HISTORY: Death, Debate, and Devastation

Published on January 2nd, 2014

Here are some moments in sailing history stored in the Scuttlebutt archives

2009- 5 years ago: Paralympic Gold Medalist Nick Scandone (Fountain Valley, Calif.), 42, passed away Friday, Jan. 2, 2009 – after a long battle with ALS, also commonly called Lou Gehrig’s Disease, a debilitating neurodegenerative disease that affects the nerve cells in the brain and spinal cord. Scandone won a coveted gold medal with teammate Maureen McKinnon-Tucker (Marblehead, Mass.) in the SKUD-18 class at the 2008 Paralympic Sailing Regatta in Qingdao, China, this past summer.

2004- 10 years ago: Lou Morgan II, after reading in Scuttlebutt that the U.S. Coast Guard and the Personal Flotation Device Manufacturers Association (PFDMA) will be hosting a workshop at the Miami International Boat Show (in February) to gather industry and public comment on pending legislation that would mandate the use of PFDs on vessels under 20 feet in length, said…

“Our country is certainly in a sad state when the USCG and the PFDMA get together to pass self-serving legislation. Without knowledge of the exact law, I bet the just of it reads, ‘You as a boater are to stupid and ignorant to best decide when and where to use a PFD so we’ll do it for you.’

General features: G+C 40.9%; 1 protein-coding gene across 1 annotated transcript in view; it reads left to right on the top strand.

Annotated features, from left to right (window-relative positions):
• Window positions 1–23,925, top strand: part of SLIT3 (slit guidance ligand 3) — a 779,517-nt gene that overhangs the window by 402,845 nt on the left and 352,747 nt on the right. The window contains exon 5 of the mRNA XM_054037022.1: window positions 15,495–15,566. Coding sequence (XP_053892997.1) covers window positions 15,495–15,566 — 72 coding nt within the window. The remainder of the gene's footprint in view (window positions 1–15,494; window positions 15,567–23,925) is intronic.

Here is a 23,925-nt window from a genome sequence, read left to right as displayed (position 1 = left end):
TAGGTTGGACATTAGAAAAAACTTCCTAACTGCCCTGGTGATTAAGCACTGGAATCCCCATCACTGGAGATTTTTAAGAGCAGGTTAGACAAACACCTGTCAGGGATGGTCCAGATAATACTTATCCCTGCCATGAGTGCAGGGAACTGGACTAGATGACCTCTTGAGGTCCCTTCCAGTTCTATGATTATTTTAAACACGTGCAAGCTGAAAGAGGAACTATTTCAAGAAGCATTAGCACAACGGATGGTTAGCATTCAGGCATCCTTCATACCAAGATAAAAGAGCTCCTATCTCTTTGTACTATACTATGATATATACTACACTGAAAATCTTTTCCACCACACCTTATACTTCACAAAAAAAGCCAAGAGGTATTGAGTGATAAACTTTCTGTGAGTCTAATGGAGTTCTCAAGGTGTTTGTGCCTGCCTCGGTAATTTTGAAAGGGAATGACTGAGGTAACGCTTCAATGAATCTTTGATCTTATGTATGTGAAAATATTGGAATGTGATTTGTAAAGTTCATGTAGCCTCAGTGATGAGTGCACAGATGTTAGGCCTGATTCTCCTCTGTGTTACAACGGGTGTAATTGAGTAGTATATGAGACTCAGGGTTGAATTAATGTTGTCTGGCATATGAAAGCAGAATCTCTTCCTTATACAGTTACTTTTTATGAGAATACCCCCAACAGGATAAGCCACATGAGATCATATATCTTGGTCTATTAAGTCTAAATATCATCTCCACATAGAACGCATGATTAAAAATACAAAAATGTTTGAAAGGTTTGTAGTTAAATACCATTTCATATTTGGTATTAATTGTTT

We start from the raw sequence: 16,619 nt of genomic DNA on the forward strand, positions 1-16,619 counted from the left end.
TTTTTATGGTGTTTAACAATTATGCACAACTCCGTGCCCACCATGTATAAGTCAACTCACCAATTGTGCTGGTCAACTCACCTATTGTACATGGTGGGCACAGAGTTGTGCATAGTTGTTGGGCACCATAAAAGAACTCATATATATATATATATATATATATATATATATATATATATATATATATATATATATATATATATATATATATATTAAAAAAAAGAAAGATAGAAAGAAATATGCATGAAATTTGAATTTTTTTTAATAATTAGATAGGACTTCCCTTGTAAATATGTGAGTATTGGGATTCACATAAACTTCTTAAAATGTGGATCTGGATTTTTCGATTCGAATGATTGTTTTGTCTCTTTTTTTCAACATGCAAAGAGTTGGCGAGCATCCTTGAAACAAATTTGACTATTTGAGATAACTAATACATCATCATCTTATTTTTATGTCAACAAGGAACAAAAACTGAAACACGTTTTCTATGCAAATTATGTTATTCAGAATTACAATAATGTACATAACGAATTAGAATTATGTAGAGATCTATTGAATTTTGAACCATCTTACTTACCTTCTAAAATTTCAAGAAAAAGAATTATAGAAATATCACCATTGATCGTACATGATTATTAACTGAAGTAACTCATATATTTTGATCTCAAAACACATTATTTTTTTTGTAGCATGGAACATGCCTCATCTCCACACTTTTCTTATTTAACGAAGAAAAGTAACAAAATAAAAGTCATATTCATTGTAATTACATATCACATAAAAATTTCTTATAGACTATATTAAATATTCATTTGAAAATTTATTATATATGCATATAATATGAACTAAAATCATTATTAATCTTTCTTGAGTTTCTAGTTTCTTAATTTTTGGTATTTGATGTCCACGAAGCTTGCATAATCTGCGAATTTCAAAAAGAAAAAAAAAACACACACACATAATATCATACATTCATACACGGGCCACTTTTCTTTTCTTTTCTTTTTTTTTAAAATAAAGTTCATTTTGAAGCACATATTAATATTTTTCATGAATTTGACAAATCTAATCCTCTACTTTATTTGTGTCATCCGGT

“I do wear a PFD while sailing 80 percent of the time. I don’t wear one when the temperature is over 90 and the wind is less than 5 knots. I don’t wear one while in my dinghy, traveling the 200 feet, boat to shore, in 6 feet of water on a nice day. We’ve debated this issue at the local club level, national association level and with our state. In my opinion, it’s about living in America, having the freedom to choose. When does the legislation of common sense end?”

1999- 15 years ago: More than 5000 people paid tribute to six sailors who lost their lives during the storm which hit the 1998 Sydney to Hobart fleet in the Tasman Sea. The memorial service, held at Constitution Dock, Hobart, was attended by crews from the 43 yachts which reached Hobart from a fleet of 115 starters, race organisers and volunteers, rescuers and rescue authorities, and the Tasmanian sailing fraternity.

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